Episodes

First
Broadcast
RepeatedComments
2012032520200727 (R3)Sir John Tusa explores the many and varied ways in which, since his death, the composer Franz Schubert has been used and reinvented in politics, art and literature. Who has claimed Schubert - and why? And what are the different things that he has come to represent since his death in 1828?

For many decades across parts of Europe there was a Romantic interpretation of Schubert as lovelorn, naive and at one with nature.

He has also been seen in a feminine context, especially after the composer Robert Schumann described him as having feminine qualities when compared to Beethoven.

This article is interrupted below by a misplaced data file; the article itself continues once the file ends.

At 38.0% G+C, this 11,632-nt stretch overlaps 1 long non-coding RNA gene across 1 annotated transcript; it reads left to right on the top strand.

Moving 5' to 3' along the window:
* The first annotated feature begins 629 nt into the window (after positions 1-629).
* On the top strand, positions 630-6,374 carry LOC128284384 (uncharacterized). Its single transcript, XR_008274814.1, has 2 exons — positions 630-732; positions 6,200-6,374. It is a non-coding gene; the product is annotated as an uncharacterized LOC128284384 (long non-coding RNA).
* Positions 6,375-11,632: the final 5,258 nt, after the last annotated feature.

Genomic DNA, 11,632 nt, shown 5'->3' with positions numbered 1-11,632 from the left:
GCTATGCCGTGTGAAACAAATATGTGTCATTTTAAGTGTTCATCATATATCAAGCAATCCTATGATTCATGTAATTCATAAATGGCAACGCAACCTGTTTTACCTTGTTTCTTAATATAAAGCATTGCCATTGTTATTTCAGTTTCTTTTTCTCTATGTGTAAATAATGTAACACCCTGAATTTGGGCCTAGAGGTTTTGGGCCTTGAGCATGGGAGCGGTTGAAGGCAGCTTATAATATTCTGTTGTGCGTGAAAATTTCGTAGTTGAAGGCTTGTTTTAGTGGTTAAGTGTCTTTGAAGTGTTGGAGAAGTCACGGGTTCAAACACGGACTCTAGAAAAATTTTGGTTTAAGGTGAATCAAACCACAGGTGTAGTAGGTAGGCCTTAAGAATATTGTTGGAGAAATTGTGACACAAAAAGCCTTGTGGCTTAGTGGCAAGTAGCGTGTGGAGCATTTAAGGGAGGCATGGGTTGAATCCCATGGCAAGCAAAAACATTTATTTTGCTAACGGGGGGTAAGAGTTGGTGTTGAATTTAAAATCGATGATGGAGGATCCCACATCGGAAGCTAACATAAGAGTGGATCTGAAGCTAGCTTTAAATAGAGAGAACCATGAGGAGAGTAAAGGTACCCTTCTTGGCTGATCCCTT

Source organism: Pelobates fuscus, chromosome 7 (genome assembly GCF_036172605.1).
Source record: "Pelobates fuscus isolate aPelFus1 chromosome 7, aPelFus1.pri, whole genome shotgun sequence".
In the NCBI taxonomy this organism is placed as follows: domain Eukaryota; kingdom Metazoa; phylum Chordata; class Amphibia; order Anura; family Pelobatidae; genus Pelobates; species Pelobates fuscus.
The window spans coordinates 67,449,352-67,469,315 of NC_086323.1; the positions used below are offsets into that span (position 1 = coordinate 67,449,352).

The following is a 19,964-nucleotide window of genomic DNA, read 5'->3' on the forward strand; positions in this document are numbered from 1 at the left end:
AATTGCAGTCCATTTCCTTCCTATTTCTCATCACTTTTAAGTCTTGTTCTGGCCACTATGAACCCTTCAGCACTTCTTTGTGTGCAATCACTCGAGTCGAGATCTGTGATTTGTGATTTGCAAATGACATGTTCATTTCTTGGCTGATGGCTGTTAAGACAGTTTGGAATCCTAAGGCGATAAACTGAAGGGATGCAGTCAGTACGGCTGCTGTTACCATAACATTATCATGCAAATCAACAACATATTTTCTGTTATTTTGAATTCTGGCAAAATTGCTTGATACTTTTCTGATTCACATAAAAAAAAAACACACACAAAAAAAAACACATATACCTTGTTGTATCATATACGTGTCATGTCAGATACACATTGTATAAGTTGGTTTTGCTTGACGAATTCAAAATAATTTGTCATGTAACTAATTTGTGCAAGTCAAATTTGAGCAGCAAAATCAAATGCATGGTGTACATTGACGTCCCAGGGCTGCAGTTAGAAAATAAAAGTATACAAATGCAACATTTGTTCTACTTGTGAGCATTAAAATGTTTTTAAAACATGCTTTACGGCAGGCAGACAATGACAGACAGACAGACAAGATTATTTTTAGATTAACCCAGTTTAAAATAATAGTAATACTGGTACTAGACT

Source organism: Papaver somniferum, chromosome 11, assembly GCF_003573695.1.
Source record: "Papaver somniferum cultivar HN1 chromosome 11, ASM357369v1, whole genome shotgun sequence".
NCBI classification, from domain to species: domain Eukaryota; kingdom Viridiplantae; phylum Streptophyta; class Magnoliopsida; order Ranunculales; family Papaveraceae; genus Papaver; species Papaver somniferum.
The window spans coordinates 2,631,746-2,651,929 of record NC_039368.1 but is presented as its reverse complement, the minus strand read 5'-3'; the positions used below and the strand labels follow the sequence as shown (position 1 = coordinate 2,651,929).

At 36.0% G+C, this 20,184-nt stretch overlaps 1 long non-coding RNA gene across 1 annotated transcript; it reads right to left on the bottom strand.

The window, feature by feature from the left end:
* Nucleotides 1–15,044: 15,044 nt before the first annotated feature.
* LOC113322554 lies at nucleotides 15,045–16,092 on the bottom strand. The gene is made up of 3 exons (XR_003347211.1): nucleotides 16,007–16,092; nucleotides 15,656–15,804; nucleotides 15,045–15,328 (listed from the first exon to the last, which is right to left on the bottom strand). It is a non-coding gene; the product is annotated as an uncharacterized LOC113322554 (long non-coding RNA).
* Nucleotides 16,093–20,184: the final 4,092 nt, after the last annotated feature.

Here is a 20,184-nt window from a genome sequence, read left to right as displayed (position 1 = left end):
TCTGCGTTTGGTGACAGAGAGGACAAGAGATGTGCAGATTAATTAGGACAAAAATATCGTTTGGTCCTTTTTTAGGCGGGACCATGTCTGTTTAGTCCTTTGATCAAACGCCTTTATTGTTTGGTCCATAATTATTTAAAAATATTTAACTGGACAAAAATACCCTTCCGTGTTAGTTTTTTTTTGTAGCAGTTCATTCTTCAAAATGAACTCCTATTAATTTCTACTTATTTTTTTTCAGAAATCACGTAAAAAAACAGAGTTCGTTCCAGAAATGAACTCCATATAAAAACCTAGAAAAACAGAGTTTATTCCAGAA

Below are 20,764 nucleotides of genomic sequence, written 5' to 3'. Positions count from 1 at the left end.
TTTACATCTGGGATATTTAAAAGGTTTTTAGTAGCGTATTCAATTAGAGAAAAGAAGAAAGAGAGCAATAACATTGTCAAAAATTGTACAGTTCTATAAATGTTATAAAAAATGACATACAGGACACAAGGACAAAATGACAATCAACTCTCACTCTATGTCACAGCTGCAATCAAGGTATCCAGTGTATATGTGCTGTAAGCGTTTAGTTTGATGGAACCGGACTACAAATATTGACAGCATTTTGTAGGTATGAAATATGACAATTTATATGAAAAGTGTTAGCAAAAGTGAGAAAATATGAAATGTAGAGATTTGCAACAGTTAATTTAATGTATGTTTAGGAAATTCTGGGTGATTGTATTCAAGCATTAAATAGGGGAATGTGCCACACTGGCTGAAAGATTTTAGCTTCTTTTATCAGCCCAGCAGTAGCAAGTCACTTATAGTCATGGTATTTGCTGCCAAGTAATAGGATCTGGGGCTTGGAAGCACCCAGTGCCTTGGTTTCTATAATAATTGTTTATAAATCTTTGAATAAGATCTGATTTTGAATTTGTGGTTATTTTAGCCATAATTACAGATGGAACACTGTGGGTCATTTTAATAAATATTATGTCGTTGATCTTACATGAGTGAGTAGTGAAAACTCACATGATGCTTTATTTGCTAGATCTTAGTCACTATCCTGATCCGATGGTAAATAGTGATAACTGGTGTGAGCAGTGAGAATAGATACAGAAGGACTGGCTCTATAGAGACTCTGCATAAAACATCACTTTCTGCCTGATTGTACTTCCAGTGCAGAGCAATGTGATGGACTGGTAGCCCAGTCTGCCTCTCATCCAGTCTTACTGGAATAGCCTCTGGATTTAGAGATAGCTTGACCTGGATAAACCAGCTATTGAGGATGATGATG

But Schubert has also been appropriated by political leaders. The emerging Christian Socialist Party in 20th-century Vienna used Schubert to exemplify a nostalgic, non-multicultural way of life. This fitted in with their anti-Semitic and anti-liberal policies. John explores the significance of this use of Schubert and how this link with fascism developed throughout the century.

And John hears how the novelist George Eliot and the painter Gustav Klimt refashioned Schubert and brought a different view of him to a wider public.

Producer: Emma Kingsley

This programme was first broadcast in 2012.

From literature to politics, we hear how Schubert has been claimed by different movements.